If the two podcasts that I listened to were any indication, then they should also add that it is mostly in-jokes and people talking over each other. I am sure it is a blast to make. All the participants seem to be having a grand old time. But this “old-man” found it to be a bunch of noise and not a lot of information to be found. Not that I need staid news readers informing me brusquely about how to formulate a recipe but it would be nice for the lead host to have a modicum of control and for the podcast to stay on point. Instead of 45 minutes to an hour, it could be a tightly edited 20 minutes?
Maybe other shows are different. Interviews with pro brewers sounds good. But I will be waiting for other people to tell me to tune in.
Every little bit counts. Even if you don’t brew on an industrial scale, you can be as cognizant about sustainability. Creativity with spent grains is one step. And that is where the book Sustainable Homebrewing by Amelia Slayton Loftus comes in.
Loftus “covers the whys and hows of organic brewing, things to consider when buying equipment, and everything you need to know about organic ingredients (what makes them different, how to get them, and how to make substitutions). ”
And more importantly new to me considering the sun and lack of water in California, “You’ll learn how to brew sustainably by growing ingredients yourself, recycling water, using solar energy, and achieving zero waste.”
Jeremy Short ofPintwell is the host for the October beer blogging session and here’s the topic to write about, “I Made This!”
As I scanned through the list of the past 91 sessions I found only one about homebrewing. Only one? Well, we are here to rectify that with Session #92. I know that many beer bloggers don’t homebrew, so don’t worry I am going to keep this simple and straightforward.
The idea of this session is how making something changes your relationship with it. For example, when I first started homebrewing I wasn’t a big fan of lagers. After learning to brew I realized how complex and particular lagers were and I came to love them because of that.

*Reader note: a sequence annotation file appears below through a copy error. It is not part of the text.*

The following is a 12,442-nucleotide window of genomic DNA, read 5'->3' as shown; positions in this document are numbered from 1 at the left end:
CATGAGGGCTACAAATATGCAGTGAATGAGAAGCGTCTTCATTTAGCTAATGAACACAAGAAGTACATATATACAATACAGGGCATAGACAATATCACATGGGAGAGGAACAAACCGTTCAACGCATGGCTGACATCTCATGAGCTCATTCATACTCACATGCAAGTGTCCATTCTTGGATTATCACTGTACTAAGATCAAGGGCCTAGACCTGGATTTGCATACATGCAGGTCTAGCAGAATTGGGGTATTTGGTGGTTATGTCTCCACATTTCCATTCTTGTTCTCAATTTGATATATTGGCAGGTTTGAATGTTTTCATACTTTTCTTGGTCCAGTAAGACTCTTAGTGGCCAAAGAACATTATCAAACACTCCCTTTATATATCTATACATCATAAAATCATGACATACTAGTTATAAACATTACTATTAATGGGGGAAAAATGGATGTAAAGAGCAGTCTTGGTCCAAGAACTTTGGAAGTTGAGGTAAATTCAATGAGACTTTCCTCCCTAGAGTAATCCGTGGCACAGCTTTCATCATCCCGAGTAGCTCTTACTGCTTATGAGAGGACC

It may seem mercenary and/or lazy to say it, but I have come to realize that I find it better to be a “friend” of home brewing than to do it. Once you cultivate friends who home brew, it seems rather redundant to do it yourself when you can show up and get a pint glass or a growler to go when it is ready.
I am not advocating befriending home brewers just to keep your refrigerator stocked with free beer. What I think is more important is being the drinker who isn’t secretly reverse engineering a beer while drinking it. The person who you can watch the game with instead of discussing the versatility of one yeast over the other.
Let’s face it, today’s home brew clubs offer a lot of good advice on what equipment works best, which techniques improve beer and recipe notes. You also have a wealth of information and programs on the interwebs to draw from. What neither offer is that consumer feedback that many will need to learn to decode if they decide to go pro and want to sell a beer to the masses. And even if they don’t want to brew at the next level, and brewing in the basement is just a hobby, someone has to drink the beer that is made so the brewer can fill up the carboy with the next beer.